South Africa could face a dystopian technological future, unless moves are made to harness technology for societal good now.
This is according to Johan Steyn, chair of the Institute of Information Technology Professionals South Africa (IITPSA) Special Interest Group on AI and Robotics (SIGAIR), who was speaking at the IITPSA Gauteng Chapter AGM this week.

Steyn said the world was at a crossroads, where either a utopian technological future or a dystopian one was possible.”In a potential utopian future, smart technology can bring us an ideal society with higher living standards for everyone on earth. We could be post scarcity, and benefit from the avoidance of suffering and even the prevention of death. Technology could reflect and encourage the best we have to offer as human beings,” Steyn says.

“On the converse side, a dystopian future is a very real risk. In this scenario, we could increase the digital divide, where access to basic services and digital services becomes more and more limited, and only a few have access to the best technology can offer.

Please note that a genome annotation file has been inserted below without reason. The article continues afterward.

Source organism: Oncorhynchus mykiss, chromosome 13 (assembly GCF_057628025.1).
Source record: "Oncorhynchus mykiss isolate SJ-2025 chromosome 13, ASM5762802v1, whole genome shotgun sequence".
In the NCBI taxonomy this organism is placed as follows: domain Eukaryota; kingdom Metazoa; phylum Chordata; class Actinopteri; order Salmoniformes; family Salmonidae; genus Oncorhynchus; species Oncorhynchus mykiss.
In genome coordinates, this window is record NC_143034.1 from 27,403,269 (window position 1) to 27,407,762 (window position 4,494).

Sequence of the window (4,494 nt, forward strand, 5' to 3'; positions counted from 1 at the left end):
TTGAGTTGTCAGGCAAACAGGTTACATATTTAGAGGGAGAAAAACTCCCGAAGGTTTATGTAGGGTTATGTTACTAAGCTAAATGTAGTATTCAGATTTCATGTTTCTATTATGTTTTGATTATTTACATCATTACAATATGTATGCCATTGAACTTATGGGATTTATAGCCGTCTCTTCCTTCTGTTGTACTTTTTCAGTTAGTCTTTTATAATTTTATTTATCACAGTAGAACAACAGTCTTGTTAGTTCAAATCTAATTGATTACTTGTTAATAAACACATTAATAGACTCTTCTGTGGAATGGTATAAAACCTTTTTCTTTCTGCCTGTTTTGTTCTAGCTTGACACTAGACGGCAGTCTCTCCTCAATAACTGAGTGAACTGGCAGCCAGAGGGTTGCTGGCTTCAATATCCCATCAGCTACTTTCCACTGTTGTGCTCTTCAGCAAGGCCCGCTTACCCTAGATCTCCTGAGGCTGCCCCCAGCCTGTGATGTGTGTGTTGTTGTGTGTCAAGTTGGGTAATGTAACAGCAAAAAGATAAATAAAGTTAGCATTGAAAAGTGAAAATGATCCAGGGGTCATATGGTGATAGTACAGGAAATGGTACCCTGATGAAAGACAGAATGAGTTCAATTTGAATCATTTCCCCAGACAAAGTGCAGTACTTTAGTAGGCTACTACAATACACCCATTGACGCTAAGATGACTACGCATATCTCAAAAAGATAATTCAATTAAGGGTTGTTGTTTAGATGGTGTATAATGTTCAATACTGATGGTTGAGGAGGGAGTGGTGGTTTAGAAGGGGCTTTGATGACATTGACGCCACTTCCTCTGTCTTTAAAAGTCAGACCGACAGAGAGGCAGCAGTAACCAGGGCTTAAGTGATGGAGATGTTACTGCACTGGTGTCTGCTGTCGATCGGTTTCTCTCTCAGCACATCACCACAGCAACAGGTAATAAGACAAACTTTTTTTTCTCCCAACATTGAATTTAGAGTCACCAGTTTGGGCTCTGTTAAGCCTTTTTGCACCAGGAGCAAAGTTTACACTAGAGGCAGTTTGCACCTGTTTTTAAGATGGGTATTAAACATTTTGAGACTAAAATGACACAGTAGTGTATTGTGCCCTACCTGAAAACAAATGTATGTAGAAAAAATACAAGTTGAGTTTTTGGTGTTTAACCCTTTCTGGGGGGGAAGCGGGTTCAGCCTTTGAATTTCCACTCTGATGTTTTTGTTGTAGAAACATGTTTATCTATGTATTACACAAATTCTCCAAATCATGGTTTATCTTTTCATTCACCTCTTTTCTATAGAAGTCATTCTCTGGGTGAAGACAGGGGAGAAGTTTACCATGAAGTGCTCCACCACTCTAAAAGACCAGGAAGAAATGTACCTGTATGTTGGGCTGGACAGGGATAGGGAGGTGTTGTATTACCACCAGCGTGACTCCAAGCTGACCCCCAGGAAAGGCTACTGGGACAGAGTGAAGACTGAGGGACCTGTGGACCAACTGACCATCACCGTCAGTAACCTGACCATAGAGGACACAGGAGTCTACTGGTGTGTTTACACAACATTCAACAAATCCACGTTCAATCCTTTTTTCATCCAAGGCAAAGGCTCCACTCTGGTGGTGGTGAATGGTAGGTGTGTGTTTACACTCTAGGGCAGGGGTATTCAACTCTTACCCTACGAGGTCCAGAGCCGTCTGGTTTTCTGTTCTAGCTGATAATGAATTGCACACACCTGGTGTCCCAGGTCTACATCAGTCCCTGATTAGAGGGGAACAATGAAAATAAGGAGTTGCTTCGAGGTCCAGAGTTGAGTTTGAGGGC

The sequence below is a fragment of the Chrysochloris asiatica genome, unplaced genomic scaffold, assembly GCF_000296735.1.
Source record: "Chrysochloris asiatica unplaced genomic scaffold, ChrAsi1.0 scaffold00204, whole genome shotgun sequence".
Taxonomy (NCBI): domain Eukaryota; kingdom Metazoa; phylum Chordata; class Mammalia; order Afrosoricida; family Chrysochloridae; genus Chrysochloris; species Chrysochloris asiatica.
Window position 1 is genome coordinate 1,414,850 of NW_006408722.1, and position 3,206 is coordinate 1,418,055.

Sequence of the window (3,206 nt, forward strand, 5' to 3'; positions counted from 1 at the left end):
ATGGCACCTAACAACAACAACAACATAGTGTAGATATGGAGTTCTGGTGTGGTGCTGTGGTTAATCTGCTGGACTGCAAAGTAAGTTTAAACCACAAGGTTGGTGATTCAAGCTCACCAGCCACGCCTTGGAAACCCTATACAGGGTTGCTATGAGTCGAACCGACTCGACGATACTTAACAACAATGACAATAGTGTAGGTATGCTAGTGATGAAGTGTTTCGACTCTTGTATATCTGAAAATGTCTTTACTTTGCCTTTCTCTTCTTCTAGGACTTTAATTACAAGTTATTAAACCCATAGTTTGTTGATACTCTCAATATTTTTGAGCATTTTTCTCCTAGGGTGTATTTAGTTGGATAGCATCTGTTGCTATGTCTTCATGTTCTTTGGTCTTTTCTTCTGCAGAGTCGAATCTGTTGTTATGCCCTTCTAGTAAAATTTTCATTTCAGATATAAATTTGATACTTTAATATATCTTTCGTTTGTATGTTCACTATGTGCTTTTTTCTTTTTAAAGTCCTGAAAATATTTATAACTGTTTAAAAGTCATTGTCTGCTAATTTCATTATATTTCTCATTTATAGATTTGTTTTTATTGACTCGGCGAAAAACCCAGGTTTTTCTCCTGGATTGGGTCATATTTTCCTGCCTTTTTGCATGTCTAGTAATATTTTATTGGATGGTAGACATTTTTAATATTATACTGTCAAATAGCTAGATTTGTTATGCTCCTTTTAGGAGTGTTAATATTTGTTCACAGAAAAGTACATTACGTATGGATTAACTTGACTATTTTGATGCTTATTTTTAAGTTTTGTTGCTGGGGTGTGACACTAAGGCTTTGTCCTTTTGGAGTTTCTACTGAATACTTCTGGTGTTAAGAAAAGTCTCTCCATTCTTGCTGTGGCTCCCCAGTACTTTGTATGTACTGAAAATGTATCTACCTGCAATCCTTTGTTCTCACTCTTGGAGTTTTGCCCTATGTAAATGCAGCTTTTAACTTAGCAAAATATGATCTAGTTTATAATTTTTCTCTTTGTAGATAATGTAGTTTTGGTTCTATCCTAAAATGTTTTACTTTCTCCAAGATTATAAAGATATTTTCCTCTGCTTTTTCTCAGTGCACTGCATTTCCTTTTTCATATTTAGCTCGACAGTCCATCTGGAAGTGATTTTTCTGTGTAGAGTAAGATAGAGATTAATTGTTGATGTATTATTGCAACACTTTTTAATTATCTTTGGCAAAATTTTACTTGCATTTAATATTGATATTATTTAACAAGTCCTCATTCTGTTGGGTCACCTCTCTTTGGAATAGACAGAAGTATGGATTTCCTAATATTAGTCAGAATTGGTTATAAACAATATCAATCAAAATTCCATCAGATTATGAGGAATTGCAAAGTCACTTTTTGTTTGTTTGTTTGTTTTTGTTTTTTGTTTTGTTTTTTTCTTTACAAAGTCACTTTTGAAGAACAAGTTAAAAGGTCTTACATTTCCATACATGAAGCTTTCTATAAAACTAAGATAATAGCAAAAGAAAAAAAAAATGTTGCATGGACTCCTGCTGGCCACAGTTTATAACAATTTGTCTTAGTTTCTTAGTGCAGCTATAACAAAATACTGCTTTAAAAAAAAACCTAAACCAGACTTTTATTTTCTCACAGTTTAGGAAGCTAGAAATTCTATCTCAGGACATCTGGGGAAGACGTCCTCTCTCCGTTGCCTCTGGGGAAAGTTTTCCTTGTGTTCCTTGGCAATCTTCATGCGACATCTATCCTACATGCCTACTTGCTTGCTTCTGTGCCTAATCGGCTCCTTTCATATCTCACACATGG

“Already, we cannot keep upskilling people fast enough to avoid mass job losses. Companies have to automate to become globally competitive, but what happens to their people?

“We are seeing mass surveillance and facial recognition being used to allow people to travel and purchase goods and food. There is the potential for implants to read your thinking; and the weaponisation of technology.”

“There’s a very possible utopian world and an equally possible – and more likely – dystopian world,” Steyn says. “There should be a rallying call to rein in these emerging technologies to make them work towards societal good.

“The IITPSA is uniquely placed to help influence the direction South Africa takes in harnessing and directing these technologies.”